This then evolved to more software and less selection - claimed, but not really true, "fuzzy" logic, and problems becoming evident that were purely about the software actually causing issue with the hardware. Transmission issues that existed purely in the digital domain - yet if left unchecked or without update, could truly cause issues with the hardware.

Dizzy caps, and main coil, versus coilpacks on the wires? Again, more problems that could be caused, rather than more simple, easy to maintain, and not that costly, individual parts.

I think all those sorts of examples are why I still really see some ideals in the mid 90s in how cars tended to be put together. Yes, I'm aware that on the flip-side, where, say, diesels are concerned, technology made them much more performant, and perhaps a bit less agricultural. But also introduced certain weaknesses or reduced robustness for types of engines where, if nothing else, that, along with their simplicity, was what gave them some degree of advantage.

I suspect that there's some that prefer cars a lot older than when I see the sweet-spot in terms of technological involvement. I think what I struggle with, though, is there was a period, at least, where - either due to immaturity or extending the metaphor too far, it truly increased fragility.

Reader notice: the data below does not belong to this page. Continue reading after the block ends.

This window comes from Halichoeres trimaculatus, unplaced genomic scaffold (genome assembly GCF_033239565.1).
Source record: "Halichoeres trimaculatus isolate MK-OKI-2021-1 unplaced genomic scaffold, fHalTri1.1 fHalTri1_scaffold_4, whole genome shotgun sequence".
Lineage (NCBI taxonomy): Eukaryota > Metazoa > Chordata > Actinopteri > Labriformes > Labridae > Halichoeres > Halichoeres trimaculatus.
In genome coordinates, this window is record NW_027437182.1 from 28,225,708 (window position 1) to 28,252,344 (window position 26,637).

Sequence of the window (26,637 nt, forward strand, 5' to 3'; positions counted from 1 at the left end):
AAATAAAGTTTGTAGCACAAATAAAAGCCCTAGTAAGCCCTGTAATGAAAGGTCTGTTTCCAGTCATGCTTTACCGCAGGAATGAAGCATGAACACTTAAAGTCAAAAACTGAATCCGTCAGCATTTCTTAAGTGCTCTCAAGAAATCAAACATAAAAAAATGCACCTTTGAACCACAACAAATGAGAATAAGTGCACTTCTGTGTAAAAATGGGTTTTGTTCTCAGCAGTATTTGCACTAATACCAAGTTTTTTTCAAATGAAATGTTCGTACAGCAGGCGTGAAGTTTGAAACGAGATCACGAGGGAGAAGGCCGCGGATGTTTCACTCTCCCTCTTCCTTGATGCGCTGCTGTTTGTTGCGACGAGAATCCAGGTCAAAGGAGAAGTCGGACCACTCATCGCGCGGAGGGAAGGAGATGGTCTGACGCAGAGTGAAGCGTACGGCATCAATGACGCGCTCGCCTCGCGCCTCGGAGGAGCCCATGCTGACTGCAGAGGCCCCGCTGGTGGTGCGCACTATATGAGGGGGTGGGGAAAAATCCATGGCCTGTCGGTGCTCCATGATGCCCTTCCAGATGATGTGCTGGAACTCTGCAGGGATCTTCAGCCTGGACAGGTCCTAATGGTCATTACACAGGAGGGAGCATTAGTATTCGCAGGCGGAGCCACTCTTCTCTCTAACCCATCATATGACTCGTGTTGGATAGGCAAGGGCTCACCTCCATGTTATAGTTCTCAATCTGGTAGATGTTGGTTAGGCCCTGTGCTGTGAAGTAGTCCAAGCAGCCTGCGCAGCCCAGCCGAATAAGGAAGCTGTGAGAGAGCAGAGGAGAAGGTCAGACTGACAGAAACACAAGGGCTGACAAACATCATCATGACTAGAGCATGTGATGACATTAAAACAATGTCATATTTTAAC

Like MTBs, I can't help but think, many cars / engines / transmissions were at their optimum around the early to mid 90s.


Can you tell me, I'm thinking of getting somewhere b/w an 04 plate and an 06 whether it is best to go petrol or diesel, bearing in mind all I know about cars is they have four wheels, they have engines and need cam belts and oil changing regularly.

Alison


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PostPosted: Wed Mar 06, 2013 1:58 pm 
Gold Trader
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Go for what looks like a well looked after vehicle Alison, and worry about whether it's diesel or petrol second...

For what it's worth, my Dad's '01 plate petrol 2.0L Mondeo has just sailed through it's MOT this morning, like it does every year. It does need a new clutch now, but it's gone round the clock twice on the one that in there now 8)